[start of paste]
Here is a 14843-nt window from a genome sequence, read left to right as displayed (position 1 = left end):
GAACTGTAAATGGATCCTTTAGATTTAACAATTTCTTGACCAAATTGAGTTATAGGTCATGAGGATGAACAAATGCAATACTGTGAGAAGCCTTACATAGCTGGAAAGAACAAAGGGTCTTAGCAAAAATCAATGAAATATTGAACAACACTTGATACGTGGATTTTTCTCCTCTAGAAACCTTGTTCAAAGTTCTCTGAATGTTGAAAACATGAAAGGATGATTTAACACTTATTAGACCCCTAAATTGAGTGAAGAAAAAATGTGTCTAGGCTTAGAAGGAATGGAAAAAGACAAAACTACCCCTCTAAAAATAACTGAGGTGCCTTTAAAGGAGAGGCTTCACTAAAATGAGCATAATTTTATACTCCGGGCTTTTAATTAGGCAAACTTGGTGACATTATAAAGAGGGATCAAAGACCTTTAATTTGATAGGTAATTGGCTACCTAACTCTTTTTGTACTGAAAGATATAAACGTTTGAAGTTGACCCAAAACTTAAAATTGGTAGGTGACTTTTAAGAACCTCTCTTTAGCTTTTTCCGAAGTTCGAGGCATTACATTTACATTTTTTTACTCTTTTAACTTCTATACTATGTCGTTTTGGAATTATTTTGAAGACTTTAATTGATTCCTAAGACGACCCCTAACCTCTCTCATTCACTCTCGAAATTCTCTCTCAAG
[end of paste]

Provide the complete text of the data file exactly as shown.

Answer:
Here is a 14843-nt window from a genome sequence, read left to right as displayed (position 1 = left end):
GAACTGTAAATGGATCCTTTAGATTTAACAATTTCTTGACCAAATTGAGTTATAGGTCATGAGGATGAACAAATGCAATACTGTGAGAAGCCTTACATAGCTGGAAAGAACAAAGGGTCTTAGCAAAAATCAATGAAATATTGAACAACACTTGATACGTGGATTTTTCTCCTCTAGAAACCTTGTTCAAAGTTCTCTGAATGTTGAAAACATGAAAGGATGATTTAACACTTATTAGACCCCTAAATTGAGTGAAGAAAAAATGTGTCTAGGCTTAGAAGGAATGGAAAAAGACAAAACTACCCCTCTAAAAATAACTGAGGTGCCTTTAAAGGAGAGGCTTCACTAAAATGAGCATAATTTTATACTCCGGGCTTTTAATTAGGCAAACTTGGTGACATTATAAAGAGGGATCAAAGACCTTTAATTTGATAGGTAATTGGCTACCTAACTCTTTTTGTACTGAAAGATATAAACGTTTGAAGTTGACCCAAAACTTAAAATTGGTAGGTGACTTTTAAGAACCTCTCTTTAGCTTTTTCCGAAGTTCGAGGCATTACATTTACATTTTTTTACTCTTTTAACTTCTATACTATGTCGTTTTGGAATTATTTTGAAGACTTTAATTGATTCCTAAGACGACCCCTAACCTCTCTCATTCACTCTCGAAATTCTCTCTCAAG